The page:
When Dönitz got word that Bismarck could not maneuver, he ordered all seven boats of the Biscay trap (including Gysae’s U-98, critically low on fuel and out of torpedoes) to converge on Bismarck and defend her. Gysae in U-98 and Wohlfarth in U-556 were to continue as “lookouts” and guide other U-boats to the enemy. Homing on Bismarck’s beacon signals, Rosenbaum in U-73 found her first, shortly after midnight May 27. Bismarck was then under torpedo attack by a flotilla of five destroyers, commanded by Philip Vian in Cossack (which had a Type 286 radar), responding to Sheffield’s shadow reports. Rosenbaum observed and reported this destroyer action, which resulted in two more torpedo hits on Bismarck, but he was unable to attack the wildly maneuvering destroyers or to find Sheffield, and soon lost contact in the foul weather.

Homing on Bismarck’s or U-73’s beacons, the “lookout” Wohlfarth in U-556 arrived next, critically low on fuel. He logged: “What can I do for Bismarck? I can see her star shells and gun flashes. Sudden bursts of gunfire. It is an awful feeling to be so near, yet unable to help. I can only continue to reconnoiter and guide the U-boats that still have torpedoes.” By this time the battleships King George V (ten 14” guns) and “Rodney (nine 16” guns) and the heavy cruisers Dorsetshire and Norfolk were closing on Bismarckin raging seas. Knowing he was doomed, Lutjens sent off a message to Hitler: “We fight to the last in our belief in you my Führer and in the firm faith in Germany’s victory.”* The last signal from Lutjens, at 0710 (German time), was: “Send U-boat to save War Diary.”

Dönitz ordered Wohlfarth in U-556, who appeared to be closest to Bismarck, to carry out the risky mission of picking up the war diary. But Wohlfarth responded that he was so low on fuel that he had to abort to Lorient then and there. The next nearest boat, Kentrat’s heavily damaged U-74, drew the assignment. But before Kentrat could even attempt to carry it out, King George V and Rodney opened fire with big guns and the cruisers Dorsetshire and Norfolk hit Bismarck with one or more torpedoes. Fighting back with all operating guns and flags still flying, the wrecked Bismarck sank beneath the waves at 10:40 A.M.,* with the loss of over 2,200 men.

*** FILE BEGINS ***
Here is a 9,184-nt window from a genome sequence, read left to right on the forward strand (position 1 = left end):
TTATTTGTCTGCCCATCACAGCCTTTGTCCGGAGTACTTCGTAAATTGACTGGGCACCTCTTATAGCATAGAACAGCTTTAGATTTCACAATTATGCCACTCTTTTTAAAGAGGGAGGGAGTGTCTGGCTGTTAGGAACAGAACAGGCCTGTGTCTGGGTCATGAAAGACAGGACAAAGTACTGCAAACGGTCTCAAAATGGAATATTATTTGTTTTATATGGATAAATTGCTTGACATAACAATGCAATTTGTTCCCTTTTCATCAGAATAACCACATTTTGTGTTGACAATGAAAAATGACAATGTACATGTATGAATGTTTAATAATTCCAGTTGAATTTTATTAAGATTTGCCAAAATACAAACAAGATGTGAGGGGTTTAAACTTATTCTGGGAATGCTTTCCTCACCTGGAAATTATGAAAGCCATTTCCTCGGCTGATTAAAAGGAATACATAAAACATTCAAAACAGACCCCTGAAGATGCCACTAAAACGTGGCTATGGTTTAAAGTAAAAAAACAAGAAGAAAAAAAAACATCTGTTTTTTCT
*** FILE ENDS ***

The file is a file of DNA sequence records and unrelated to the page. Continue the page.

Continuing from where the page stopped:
British ships moved in to rescue Bismarck survivors. They fished out 110, but further rescues were broken off when one of the ships radioed a U-boat alarm, forcing all British vessels to evacuate the area, leaving behind hundreds of German survivors in the sea. Later that evening, Kentrat in U-74 found three survivors and hauled them aboard, prompting Dönitz to mount an organized search by six boats over the next four days. Herbert Schultze in U-48 reported finding wreckage and “a number of floating corpses,” but no survivors. A German weather-reporting trawler, Sachsenwald, found two other survivors, making a total of five recovered by German forces before Admiral Raeder canceled the search on May 31.